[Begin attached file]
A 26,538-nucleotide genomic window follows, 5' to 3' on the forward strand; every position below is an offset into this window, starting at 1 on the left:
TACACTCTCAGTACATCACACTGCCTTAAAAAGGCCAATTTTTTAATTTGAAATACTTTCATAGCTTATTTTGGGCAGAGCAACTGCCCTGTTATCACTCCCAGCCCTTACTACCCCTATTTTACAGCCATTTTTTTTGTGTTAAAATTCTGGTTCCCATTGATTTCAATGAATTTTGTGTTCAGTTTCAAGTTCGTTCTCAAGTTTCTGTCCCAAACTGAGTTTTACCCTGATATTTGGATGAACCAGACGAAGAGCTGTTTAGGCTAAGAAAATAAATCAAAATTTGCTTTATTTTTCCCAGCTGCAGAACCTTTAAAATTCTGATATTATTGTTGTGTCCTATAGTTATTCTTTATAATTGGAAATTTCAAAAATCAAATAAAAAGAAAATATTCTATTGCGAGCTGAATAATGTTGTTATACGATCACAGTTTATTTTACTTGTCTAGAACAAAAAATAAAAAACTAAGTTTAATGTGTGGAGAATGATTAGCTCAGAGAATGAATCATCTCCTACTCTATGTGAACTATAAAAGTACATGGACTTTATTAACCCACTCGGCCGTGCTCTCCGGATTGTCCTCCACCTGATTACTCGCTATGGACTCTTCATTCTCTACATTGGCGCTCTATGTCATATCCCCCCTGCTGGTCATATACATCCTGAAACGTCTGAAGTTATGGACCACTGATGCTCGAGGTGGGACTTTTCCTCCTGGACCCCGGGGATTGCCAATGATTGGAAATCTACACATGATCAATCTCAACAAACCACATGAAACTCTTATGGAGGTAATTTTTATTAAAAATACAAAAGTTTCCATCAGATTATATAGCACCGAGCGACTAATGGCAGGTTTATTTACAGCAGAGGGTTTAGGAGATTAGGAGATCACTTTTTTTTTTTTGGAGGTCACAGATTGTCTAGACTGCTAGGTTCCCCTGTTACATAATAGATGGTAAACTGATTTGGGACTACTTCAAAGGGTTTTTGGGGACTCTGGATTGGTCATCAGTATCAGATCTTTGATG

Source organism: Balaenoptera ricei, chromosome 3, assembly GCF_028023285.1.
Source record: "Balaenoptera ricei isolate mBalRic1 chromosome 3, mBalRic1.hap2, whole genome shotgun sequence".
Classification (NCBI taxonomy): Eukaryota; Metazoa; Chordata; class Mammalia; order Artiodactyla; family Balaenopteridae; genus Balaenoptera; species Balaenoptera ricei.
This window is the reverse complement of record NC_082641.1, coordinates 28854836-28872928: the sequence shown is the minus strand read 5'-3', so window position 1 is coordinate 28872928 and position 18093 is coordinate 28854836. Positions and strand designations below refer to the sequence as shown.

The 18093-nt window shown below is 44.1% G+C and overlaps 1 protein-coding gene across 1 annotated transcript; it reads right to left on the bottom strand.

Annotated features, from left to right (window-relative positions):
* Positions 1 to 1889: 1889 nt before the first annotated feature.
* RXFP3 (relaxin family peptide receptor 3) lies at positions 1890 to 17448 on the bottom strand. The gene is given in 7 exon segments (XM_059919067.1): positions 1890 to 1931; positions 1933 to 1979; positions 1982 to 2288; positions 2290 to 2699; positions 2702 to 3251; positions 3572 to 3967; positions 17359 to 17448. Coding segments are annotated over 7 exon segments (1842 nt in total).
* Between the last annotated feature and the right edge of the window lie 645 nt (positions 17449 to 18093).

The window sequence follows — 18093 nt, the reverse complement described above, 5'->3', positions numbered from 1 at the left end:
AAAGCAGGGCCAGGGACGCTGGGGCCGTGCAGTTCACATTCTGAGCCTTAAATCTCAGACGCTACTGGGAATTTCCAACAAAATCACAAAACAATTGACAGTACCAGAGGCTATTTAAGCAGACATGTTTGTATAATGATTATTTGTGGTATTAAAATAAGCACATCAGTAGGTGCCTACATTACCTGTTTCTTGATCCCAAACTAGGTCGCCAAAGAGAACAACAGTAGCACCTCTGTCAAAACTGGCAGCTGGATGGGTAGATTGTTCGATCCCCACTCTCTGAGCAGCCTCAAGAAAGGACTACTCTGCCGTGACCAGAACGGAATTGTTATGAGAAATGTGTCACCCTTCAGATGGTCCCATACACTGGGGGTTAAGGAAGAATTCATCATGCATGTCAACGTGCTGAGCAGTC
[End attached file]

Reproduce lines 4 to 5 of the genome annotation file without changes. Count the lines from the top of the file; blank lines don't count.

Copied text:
Source record: "Balaenoptera ricei isolate mBalRic1 chromosome 3, mBalRic1.hap2, whole genome shotgun sequence".
Classification (NCBI taxonomy): Eukaryota; Metazoa; Chordata; class Mammalia; order Artiodactyla; family Balaenopteridae; genus Balaenoptera; species Balaenoptera ricei.